Wednesday, August 28, 2013

Death and Comedy

People are people and types don't change no matter what profession you find yourself pursuing.  I don't know much about the politics and personalities of a corporate board room, but I have navigated my way through a green room full of comics and novelty acts.  I assume the personalities are similar even though the business is different. 
We all know people who are "always on".  In the business world this might be a person who is always talking about their job, or their possessions or their status in a company. There maybe a disproportional number of comics with this type A personality for a logical reason.
Comedy is complicated and so close to the edge of tragedy and depression, they sometimes mask themselves with comedy. I don't think there is a standard psyche for a comic although it may attract more than its share of damaged personalities.  They are "always on" because they might not like who they are if they are not always funny. 
When you think about the courage a person must conjure when they go on stage, alone and face a crowd of strangers, you understand that ego issues might develop.  You have to believe you are the funniest person in the room or you would talk yourself out of being in the room. Don't let the audience see your insecurities, hide behind the laugh.  It is a comic's only shield of protection.
Years ago I was on a bus going from a ship in the bay at Ocho Rios, Jamacia  to the Montego Bay airport.  That is about a two hour drive along double lane highways with no traffic rules.  I have made the drive several times and survived.  It is not a public bus but transportation for the "fly on" entertainers aboard ship.  
On one particular trip there was four of us in a bus that could hold 12, a comic, a juggler, a ventriloquist and a young lady no one seemed to know.  I didn't know the comic very well, but the juggler and I had already spent many hours trading stories on the deck of the Navigator of the Seas.  We were having a nice conversation when the comic inserted himself into the discussion.  It quickly turned into a comedy routine for the comic and he began to dominate the chit chat.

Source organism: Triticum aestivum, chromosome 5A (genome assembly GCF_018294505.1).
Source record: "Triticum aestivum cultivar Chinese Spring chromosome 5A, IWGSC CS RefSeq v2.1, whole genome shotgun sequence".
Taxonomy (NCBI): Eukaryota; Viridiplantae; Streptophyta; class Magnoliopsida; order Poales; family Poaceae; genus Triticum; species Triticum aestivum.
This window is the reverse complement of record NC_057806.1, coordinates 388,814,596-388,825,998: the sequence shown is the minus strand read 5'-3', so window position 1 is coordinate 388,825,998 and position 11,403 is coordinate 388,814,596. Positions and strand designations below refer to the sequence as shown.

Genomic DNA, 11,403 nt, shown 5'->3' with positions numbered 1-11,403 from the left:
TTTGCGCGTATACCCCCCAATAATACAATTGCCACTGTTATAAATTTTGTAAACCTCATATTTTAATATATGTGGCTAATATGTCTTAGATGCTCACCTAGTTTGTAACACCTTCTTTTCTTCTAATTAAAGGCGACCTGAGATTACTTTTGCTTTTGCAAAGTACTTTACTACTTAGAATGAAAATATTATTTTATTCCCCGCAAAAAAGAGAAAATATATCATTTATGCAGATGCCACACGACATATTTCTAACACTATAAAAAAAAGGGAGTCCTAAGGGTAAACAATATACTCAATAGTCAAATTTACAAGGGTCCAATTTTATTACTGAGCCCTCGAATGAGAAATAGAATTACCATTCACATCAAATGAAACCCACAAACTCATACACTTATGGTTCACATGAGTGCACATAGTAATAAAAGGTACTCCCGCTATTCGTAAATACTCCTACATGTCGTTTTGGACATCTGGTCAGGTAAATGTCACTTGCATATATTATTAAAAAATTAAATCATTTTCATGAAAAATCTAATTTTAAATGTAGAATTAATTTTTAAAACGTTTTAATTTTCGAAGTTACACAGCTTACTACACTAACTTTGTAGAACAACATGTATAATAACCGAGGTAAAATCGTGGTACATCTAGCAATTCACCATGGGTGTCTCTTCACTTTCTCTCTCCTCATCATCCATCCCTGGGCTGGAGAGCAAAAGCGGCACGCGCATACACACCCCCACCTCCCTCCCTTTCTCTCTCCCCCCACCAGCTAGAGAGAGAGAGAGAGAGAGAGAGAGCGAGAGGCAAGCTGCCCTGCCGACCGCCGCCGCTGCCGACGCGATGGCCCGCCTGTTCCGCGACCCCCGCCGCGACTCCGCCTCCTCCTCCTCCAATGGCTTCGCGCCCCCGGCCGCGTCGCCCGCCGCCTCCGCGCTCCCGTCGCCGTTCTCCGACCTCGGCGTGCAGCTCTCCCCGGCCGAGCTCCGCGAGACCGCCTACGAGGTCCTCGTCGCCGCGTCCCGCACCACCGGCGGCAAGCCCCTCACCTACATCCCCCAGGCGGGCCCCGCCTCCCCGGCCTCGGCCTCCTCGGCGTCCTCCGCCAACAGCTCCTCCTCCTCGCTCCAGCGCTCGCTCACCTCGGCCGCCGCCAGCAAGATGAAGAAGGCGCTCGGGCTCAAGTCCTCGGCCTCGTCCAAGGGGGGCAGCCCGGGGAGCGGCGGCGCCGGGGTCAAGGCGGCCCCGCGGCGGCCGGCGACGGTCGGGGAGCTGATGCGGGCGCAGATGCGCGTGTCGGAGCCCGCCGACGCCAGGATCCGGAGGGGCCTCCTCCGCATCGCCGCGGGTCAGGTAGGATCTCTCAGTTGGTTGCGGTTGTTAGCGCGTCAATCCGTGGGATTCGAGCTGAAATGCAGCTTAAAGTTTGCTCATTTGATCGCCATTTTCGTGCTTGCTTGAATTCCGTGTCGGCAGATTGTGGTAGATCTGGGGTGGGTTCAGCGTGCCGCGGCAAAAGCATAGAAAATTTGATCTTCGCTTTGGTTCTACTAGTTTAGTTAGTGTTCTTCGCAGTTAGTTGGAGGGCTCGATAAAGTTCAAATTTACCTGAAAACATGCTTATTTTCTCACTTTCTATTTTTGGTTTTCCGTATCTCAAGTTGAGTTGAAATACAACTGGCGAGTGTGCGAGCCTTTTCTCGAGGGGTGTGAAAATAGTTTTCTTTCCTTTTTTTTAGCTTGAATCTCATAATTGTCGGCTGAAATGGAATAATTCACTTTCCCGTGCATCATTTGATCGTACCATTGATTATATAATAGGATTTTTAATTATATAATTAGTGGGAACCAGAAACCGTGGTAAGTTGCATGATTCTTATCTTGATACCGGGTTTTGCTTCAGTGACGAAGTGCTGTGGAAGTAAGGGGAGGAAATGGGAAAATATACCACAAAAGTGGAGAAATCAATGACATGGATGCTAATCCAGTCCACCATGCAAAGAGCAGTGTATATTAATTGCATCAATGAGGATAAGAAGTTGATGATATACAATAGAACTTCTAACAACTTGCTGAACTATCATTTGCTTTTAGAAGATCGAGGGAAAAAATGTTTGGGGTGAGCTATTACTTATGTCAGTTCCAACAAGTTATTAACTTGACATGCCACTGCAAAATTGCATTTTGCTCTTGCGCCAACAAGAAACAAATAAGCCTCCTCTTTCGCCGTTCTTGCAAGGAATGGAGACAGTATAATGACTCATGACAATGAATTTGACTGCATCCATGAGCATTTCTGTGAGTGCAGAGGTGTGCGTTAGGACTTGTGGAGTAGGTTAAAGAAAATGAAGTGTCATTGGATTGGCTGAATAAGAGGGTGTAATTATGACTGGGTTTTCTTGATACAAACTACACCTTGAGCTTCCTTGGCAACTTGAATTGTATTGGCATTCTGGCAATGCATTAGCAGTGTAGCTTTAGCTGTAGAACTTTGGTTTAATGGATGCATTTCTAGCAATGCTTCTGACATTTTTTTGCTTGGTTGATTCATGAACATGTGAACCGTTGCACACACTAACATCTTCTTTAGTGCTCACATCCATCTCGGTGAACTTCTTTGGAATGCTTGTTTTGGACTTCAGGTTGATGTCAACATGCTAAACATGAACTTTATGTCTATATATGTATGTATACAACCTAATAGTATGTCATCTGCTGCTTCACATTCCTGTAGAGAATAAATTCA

Either he ran out of material or took a breath but either way there was finally a welcomed lull in the one-sided conversation. I could see it in my juggler friends eyes. He was thinking the same thing I was thinking... "How do we wrestle the conversation back to anything except the Comic and his career."
The young lady had not said a word.  I assumed she was an entertainer so I took that moment to introduce myself.  She seemed sad.
I found out that she was not an entertainer but a passenger going to the airport to end her cruise early. Just as a conversation starter I asked her why she was leaving. She teared up and said there was a death in the family and she was called home. 
The juggler and I expressed our condolences. I was flying from Jamaica to Los Angeles that day... I asked her how far she had to go to get home.  She said, "I have to go to Cleveland."  She said it with a tragic tone in her voice. Whomever it was that died was obviously very close to her.
In that tender moment the comic said, "Cleveland, huh, I am going to be performing at Yuck Yucks in Cleveland next week, you should come by for some laughs."  It was extremely insensitive and inappropriate.  She turned to look out the window and did not speak to any of us for the rest of the trip. The comic went on to tell stories from his favorite comedy clubs. Nobody was listening.
Comic, actor, singer or zither player you have to get past yourself and understand when a group of people is or is not an audience. 
As you were,

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